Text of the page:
The average college student spends about 14 hours per week in class listening (or perhaps I should say “hearing“–there is a difference!) to lectures. See if you can improve your listening skills by following some of the strategies below:
Maintain eye contact with the instructor. Of course you will need to look at your notebook to write your notes, but eye contact keeps you focused on the job at hand and keeps you involved in the lecture.
Focus on content, not delivery. Have you ever counted the number of times a teacher clears his/her throat in a fifteen minute period? If so, you weren’t focusing on content.
Avoid emotional involvement. When you are too emotionally involved in listening, you tend to hear what you want to hear–not what is actually being said. Try to remain objective and open-minded.
Avoid distractions. Don’t let your mind wander or be distracted by the person shuffling papers near you. If the classroom is too hot or too cold try to remedy that situation if you can. The solution may require that you dress more appropriately to the room temperature.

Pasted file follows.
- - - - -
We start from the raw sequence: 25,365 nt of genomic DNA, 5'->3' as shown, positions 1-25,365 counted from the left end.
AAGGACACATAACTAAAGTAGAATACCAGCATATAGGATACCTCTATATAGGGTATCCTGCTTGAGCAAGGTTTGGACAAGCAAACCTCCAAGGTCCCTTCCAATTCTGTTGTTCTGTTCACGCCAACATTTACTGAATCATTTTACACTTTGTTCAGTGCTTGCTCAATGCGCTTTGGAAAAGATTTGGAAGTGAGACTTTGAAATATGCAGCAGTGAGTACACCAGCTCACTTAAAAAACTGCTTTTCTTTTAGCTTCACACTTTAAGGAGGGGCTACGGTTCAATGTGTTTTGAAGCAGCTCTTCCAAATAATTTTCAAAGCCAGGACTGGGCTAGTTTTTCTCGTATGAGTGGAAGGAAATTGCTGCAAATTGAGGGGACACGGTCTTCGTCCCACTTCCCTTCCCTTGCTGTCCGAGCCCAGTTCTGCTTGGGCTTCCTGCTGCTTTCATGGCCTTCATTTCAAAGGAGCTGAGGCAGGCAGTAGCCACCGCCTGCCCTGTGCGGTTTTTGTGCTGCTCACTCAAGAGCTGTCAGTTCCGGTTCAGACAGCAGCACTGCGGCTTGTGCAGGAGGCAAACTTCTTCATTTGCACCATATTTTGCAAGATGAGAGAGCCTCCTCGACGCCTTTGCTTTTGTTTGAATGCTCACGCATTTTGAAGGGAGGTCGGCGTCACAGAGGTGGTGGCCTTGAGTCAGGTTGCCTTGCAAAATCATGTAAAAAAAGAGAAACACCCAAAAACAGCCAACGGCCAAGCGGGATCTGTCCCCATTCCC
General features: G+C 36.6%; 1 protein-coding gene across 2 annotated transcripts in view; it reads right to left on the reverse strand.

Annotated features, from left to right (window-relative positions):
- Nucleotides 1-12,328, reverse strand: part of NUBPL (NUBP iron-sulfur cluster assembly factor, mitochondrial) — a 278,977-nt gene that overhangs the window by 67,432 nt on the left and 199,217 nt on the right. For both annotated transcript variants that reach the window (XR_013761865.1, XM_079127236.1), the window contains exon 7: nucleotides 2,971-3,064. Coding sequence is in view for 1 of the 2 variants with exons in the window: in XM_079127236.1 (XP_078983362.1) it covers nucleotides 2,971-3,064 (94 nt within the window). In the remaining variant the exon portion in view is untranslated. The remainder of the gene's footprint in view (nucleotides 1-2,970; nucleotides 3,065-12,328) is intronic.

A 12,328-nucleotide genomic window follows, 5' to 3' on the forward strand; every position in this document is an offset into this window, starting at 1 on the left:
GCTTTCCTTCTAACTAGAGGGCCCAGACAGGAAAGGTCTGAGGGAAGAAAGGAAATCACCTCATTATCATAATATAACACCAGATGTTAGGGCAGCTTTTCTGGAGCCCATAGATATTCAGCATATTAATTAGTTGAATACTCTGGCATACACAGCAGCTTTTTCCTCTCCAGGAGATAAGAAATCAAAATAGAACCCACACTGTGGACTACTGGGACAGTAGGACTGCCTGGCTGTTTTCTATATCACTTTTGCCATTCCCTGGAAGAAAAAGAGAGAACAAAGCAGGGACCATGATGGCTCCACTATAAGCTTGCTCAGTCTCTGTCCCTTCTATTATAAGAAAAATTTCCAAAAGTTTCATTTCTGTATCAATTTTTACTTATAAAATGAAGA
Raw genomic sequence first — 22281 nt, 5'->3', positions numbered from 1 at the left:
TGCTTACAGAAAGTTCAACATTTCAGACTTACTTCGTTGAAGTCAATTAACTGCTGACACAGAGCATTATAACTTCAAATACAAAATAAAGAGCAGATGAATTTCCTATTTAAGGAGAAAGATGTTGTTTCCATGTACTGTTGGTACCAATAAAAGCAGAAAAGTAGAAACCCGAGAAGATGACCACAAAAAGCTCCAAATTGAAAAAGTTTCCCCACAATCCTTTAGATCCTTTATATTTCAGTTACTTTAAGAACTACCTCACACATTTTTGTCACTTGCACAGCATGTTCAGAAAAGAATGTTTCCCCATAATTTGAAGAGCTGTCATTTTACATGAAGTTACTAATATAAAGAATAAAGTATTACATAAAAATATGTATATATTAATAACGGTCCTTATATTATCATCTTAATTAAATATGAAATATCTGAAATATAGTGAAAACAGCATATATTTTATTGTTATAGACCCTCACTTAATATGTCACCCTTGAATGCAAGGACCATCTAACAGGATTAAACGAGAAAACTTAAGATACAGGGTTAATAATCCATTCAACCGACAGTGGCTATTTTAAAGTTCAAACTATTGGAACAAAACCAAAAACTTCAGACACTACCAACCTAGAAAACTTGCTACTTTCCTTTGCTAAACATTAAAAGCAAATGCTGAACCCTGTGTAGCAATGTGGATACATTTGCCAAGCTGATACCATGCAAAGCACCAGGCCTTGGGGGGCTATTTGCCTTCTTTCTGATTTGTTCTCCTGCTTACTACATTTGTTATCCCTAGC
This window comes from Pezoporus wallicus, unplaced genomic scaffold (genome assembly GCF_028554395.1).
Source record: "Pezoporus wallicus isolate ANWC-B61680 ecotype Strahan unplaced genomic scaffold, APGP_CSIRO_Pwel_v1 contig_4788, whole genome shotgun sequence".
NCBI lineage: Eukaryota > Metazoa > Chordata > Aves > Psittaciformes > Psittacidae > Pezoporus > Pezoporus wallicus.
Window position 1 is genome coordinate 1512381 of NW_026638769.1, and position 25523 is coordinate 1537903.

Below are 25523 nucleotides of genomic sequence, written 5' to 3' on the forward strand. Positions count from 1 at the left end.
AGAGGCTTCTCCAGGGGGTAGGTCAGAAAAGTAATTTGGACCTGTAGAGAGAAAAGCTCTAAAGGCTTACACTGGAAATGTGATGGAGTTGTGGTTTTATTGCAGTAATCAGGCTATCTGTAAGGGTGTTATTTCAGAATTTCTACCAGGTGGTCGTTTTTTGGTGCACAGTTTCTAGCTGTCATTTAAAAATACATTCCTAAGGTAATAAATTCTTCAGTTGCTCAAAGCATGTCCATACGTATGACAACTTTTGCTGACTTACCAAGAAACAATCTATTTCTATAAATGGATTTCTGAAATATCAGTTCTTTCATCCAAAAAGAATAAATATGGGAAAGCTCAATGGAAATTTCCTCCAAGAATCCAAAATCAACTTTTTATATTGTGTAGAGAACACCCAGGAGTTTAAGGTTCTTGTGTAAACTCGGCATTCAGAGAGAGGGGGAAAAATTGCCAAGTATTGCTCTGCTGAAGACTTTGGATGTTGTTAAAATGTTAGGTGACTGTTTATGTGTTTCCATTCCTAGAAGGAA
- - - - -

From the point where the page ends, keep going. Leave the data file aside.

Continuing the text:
Treat listening as a challenging mental task. Listening to an academic lecture is not a passive act–at least it shouldn’t be. You need to concentrate on what is said so that you can process the information into your notes.
Stay active by asking mental questions. Active listening keeps you on your toes. Here are some questions you can ask yourself as you listen. What key point is the professor making? How does this fit with what I know from previous lectures? How is this lecture organized?
Use the gap between the rate of speech and your rate of thought. You can think faster than the lecturer can talk. That’s one reason your mind may tend to wander. All the above suggestions will help you keep your mind occupied and focused on what being said. You can actually begin to anticipate what the professor is going to say as a way to keep your mind from straying. Your mind does have the capacity to listen, think, write and ponder at the same time, but it does take practice.